A Progressive Agenda to Cut Poverty and Expand Opportunity

A woman walks with her 2-year-old daughter in Sullivan City, Texas, on September 16, 2015.

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Economic inequality has reached historic heights in recent decades, as an off-kilter economy has concentrated the gains from economic growth in the hands of those at the top of the income ladder. Since the late 1970s, most American workers have seen their wages stagnate or even decline in real terms, even though their productivity has more than doubled over the past two decades. Meanwhile, the share of income going to the wealthiest Americans has skyrocketed. Most recently, in the wake of the Great Recession, the top 1 percent of households captured nearly 76 percent of inflation-adjusted income gains between 2009 and 2013.

To make matters worse, the costs of the pillars of a middle-class life—child care, higher education, housing, health care, and retirement—have all been rising faster than wages. This squeeze on families’ budgets has made it even harder for Americans to gain a foothold in the middle class.

Today, a staggering one in three Americans—more than 105 million people—live in poverty or are teetering on the economic brink with incomes of less than twice the poverty line. New analysis by the Center for American Progress finds that if not for the dramatic rise in economic insecurity since 2000, nearly 13 million fewer Americans would be living on the edge today.

mean money income

This squeeze has not only made it harder for families to get by; it has also made it harder to save for the future. Increasingly, families find themselves turning to high-cost borrowing in order to afford the basic pillars of family economic security or to deal with an unexpected crisis. Recent survey data show that nearly half of all Americans could not come up with $400 in the event of an emergency. In an economy that favors the wealthy few, widespread inequality has left many families vulnerable to financial shocks that can send them spiraling into poverty—and trapped in an inescapable cycle of debt.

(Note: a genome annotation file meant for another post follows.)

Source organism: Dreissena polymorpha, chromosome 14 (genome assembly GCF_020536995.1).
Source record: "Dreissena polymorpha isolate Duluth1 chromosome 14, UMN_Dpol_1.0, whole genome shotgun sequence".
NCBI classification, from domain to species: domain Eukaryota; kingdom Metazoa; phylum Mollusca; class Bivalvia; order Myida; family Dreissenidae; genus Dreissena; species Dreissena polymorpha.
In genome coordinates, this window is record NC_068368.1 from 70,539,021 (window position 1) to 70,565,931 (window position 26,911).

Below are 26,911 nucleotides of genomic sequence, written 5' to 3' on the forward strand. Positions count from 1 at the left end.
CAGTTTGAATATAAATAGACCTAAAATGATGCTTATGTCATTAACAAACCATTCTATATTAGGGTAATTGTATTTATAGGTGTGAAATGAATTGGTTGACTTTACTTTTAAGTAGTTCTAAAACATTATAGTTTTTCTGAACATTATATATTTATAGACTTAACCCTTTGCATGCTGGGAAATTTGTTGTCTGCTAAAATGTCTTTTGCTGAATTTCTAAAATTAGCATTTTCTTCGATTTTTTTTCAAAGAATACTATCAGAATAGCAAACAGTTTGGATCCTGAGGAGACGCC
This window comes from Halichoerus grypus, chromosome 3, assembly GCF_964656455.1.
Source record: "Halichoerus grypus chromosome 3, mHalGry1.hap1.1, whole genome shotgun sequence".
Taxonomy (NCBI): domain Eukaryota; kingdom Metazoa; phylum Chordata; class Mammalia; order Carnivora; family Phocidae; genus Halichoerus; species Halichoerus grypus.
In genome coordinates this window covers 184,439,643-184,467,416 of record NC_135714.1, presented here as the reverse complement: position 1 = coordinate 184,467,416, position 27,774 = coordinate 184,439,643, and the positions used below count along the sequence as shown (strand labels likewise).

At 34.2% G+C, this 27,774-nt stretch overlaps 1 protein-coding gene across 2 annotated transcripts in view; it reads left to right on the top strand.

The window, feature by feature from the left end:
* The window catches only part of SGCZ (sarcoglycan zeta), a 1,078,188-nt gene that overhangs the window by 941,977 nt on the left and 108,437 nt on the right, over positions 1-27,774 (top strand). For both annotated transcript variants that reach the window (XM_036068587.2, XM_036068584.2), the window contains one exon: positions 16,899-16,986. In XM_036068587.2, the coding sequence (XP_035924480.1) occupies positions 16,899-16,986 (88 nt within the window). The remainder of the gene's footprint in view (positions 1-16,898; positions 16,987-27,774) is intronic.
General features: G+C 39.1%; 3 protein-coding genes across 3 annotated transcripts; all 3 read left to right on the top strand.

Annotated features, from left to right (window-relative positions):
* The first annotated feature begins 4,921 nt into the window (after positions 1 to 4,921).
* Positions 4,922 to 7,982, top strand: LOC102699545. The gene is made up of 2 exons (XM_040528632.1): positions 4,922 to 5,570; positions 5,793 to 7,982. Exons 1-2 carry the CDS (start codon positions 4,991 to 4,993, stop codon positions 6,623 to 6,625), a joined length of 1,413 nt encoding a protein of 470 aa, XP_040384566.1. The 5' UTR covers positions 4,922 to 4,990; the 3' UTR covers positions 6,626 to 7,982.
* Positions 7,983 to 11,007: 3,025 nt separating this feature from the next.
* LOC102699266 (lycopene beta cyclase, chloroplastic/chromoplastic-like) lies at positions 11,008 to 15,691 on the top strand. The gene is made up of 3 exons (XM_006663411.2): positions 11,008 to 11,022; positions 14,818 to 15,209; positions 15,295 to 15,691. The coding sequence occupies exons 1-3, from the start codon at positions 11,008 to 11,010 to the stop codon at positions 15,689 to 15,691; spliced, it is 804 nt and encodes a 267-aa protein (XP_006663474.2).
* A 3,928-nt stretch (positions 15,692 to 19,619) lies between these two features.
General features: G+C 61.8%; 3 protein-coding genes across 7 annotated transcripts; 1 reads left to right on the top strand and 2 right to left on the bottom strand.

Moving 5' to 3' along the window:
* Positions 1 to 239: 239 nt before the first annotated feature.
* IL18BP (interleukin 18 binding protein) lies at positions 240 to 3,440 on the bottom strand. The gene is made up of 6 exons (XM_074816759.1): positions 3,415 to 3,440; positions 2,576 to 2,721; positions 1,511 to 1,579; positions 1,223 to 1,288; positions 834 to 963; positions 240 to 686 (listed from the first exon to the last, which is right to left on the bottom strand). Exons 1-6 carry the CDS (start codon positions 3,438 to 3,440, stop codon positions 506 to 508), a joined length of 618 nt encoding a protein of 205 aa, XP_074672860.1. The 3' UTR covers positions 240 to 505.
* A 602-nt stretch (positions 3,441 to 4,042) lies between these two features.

Programs such as Social Security, nutrition assistance, and tax credits for working families have helped mitigate these trends: The social safety net cut poverty by 40 percent from 1967 to 2012. Additionally, efforts by the Obama administration over the past seven years have pulled the nation out of a deep recession and bolstered economic security for millions of Americans by, for example, dramatically increasing access to health insurance, strengthening tax credits for working families, investing in high-poverty communities, improving job quality, and removing barriers to opportunity for Americans with criminal records and their families.

But the nation still has a long way to go to build an economy that works for everyone, rather than just the wealthy few. A new Congress and administration must build upon these efforts to tackle the economic instability that has become a mainstream experience shared by working and middle-class families alike.